Second, the Niti Aayog’s vision statement is backward looking. It ignores the dislocation caused by technological developments which technology leaders like the Chinese entrepreneur, Jack Ma have been warning against. NITI aims to make India a highly-educated country by 2032. Should we not be looking, instead, at becoming highly skilled? We are already battling progressive robotisation. By 2032, artificial intelligence would have squeezed jobs further in traditional sectors. New jobs, 10 million a year, which we require and still don’t have, are only likely in highly specialised areas — like space travel, frictionless transportation and psychological counselling — niches which are not easy to robotise, rather than general education which we value today. By 2032, just as plumbers, carpenters, masons and welders would be obsolete so would equity traders, bank clerks, low-level lawyers and IT workers. We will still need pure scientists, social scientists and engineers, but in limited numbers, We already produce 2 million of these every year. But very few are of cutting edge quality. Our challenge is to develop innovative minds with appropriate skills, not to educate 400 million of our under 18 years population to become “thinkers” – the bulk of the thinking will soon be done by machines. Humans will need the skills required to choose and make wise decisions, intermediate between humans machines and train other humans to work with machines. No sign of this transformation in the vision.

Not joined up – conflicting objectives

oil pollution

Third, the vision statement wishes India to become “energy abundant”. But being energy abundant is a retrograde desire tinged with the potential for waste. Energy abundance means energy prices tumbling, spurring even more per capita consumption of energy. Surely this is incompatible with the other objective of being “environmentally clean”? Are we really aiming to provide a car or a motorbike to each household, as the vision proclaims, or do we wish to make public transport the most convenient option? Should we not be allocating funds to become energy efficient rather than spending on acquiring or developing more energy resources? The hunger for energy abundance is a stale ambition.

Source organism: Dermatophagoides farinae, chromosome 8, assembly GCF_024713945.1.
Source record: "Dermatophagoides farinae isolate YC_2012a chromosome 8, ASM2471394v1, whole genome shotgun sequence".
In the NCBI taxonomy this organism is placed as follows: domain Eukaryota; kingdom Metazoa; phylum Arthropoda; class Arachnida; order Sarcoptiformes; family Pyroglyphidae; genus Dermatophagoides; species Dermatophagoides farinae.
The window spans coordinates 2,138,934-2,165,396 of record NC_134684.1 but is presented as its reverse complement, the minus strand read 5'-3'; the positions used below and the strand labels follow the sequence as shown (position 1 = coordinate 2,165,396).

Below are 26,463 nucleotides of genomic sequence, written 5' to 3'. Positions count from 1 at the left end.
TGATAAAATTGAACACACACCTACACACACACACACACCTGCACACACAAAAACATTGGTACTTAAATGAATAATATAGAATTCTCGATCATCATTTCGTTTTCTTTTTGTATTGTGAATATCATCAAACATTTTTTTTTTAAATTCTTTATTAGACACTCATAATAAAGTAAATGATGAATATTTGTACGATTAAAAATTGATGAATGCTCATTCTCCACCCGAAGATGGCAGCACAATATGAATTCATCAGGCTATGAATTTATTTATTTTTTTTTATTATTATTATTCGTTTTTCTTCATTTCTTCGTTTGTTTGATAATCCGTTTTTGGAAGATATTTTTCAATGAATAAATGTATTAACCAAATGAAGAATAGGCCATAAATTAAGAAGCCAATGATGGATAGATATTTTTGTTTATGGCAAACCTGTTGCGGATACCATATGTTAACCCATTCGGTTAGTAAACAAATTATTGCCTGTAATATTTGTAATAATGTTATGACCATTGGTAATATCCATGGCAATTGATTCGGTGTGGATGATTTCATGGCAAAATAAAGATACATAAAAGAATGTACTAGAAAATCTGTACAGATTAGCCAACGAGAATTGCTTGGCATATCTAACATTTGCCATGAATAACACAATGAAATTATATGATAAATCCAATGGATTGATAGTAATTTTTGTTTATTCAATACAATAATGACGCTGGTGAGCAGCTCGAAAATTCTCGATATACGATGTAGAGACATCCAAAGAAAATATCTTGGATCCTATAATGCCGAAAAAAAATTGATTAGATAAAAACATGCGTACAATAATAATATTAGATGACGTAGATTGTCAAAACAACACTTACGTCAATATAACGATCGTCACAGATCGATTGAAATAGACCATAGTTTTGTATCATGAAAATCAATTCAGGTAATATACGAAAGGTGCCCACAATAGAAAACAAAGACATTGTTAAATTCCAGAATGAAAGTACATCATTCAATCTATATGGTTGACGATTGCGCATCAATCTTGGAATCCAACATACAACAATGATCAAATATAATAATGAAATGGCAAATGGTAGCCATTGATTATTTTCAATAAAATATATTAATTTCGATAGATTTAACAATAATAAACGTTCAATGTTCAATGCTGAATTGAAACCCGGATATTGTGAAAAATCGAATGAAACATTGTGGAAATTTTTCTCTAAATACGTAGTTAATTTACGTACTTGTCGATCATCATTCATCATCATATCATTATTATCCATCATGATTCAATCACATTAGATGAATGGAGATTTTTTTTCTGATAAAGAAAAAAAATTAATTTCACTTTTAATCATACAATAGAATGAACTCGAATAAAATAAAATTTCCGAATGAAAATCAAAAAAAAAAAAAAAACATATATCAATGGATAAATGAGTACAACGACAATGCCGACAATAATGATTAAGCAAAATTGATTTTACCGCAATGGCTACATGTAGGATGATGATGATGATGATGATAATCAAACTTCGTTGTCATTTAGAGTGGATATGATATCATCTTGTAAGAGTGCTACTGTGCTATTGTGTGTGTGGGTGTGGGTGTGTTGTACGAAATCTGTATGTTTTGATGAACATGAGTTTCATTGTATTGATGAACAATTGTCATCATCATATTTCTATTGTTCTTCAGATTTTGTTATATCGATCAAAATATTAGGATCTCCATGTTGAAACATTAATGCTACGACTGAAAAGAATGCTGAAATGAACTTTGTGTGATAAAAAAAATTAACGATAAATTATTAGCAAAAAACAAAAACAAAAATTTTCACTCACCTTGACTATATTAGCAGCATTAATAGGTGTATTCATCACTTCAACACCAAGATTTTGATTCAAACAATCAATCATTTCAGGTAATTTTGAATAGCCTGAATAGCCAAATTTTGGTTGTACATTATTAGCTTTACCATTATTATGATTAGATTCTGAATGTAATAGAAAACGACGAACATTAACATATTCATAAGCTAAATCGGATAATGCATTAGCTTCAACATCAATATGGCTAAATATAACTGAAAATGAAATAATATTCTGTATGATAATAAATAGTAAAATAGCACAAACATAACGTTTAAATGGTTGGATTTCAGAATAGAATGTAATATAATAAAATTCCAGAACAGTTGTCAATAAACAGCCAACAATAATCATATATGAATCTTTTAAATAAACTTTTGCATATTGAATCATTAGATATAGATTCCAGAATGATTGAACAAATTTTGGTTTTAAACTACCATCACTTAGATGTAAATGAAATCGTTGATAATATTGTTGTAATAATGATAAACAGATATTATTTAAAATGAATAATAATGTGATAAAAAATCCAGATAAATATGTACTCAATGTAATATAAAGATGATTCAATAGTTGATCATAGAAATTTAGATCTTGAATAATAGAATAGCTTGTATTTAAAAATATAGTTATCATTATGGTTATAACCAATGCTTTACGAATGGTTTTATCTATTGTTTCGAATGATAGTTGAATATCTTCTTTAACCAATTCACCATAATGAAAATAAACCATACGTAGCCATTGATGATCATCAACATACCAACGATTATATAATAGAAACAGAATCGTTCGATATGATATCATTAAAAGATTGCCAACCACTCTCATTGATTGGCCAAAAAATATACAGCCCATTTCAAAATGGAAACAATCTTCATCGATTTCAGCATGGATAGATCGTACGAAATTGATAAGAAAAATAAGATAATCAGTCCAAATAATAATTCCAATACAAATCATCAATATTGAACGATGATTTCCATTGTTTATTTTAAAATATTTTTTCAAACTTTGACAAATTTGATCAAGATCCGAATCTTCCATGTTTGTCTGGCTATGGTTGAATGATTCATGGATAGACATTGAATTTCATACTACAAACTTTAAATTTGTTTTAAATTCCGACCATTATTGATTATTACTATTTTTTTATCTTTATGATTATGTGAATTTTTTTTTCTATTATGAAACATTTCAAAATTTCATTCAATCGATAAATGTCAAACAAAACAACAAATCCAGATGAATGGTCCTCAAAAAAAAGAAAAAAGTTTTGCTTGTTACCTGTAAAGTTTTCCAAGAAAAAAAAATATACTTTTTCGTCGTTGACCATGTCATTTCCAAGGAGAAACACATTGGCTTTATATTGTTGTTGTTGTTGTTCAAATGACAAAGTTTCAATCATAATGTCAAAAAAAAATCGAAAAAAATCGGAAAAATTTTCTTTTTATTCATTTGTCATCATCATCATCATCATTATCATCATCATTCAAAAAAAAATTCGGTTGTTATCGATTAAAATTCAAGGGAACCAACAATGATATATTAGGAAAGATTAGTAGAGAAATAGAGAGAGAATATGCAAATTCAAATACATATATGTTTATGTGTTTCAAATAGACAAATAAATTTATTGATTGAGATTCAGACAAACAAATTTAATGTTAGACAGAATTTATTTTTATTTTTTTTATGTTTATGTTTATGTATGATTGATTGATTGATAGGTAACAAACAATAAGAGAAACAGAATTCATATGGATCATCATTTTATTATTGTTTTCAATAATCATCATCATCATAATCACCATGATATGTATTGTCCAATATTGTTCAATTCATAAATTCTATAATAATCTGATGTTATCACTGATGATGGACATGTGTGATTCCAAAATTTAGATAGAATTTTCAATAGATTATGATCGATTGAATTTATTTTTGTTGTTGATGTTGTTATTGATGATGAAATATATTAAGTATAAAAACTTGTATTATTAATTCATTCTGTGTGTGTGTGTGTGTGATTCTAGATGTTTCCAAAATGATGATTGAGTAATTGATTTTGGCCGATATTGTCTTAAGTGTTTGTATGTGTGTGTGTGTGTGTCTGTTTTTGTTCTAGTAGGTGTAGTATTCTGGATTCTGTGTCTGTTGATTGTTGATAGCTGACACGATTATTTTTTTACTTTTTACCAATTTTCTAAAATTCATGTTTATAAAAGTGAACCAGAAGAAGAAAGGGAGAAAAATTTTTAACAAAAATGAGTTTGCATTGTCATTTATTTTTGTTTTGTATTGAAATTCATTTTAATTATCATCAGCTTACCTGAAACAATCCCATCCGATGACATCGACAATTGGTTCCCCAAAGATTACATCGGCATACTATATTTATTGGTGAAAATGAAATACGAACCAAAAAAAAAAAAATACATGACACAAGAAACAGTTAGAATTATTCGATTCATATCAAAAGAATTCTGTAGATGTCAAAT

Mushy & emotional, not pragmatic

Fourth, the Niti Aayog aims to make us a “globally influential nation”. How is one to go about this Dale Carnegie-type revamp? India has thumped the tables of the United Nations for over five decades. And yet, suddenly today, we are more influential globally than ever before because of our large, growing markets, relatively easy access for foreign capital and technology, facilitating internal institutional arrangements and stable polity. Influence is an outcome of domestic capacity, confidence and conviction. These 3C’s are the drivers we should be looking at. Best, like Arjun, to aim for the eye of the bird and not get distracted by the clouds floating around.

Process matters for cooperative federalism

Fifth, the Niti Aayog was constituted to showcase cooperative federalism and be the entry door for its implementation. But it remains poorly organised for living by this principle. Its staff should be deputed both by the Union government and directly by the state governments, much like multilateral entities operate. It must have a permanent secretary-level board to review and clear documents to be presented to the governing council, and provide a forum for discussion and implicit negotiations between officers from the Union and the states deputed to the Aayog. The governing council should structure meetings to provide for negotiations at the political level to evoke the spirit of cooperation and collaboration. Currently, the council functions more as a receptacle for the views of state governments and offers an opportunity for the Union government to tell states what it is doing, just like the Planning Commission used to do.

Put some flesh on the vision

famine

The vision unveiled, yesterday, is muddied by a vast array of disjointed initiatives, thereby reducing the clarity of purpose expected from such a document. Words matter and must be used selectively and deliberatively. Otherwise a vision is nothing but a laundry list of wishes. For years the World Bank “dreamt” about a world free of poverty. It now recognises that wishes need to disciplined to the takable actions to convert wishes to reality.

The public expects much, much more than old wine in new bottles from Mr Modi- especially over the next decade. He and the outstanding talent in the Aayog, must allocate time for thoughtful negotiations at multiple levels. There is no other way to make others — particularly the state governments — feel like valued members of the same Team India!

Adapted from the authors article in The Asian Age  April 25, 2017 http://www.asianage.com/opinion/oped/250417/niti-aayogs-vision-2032-disappoints.html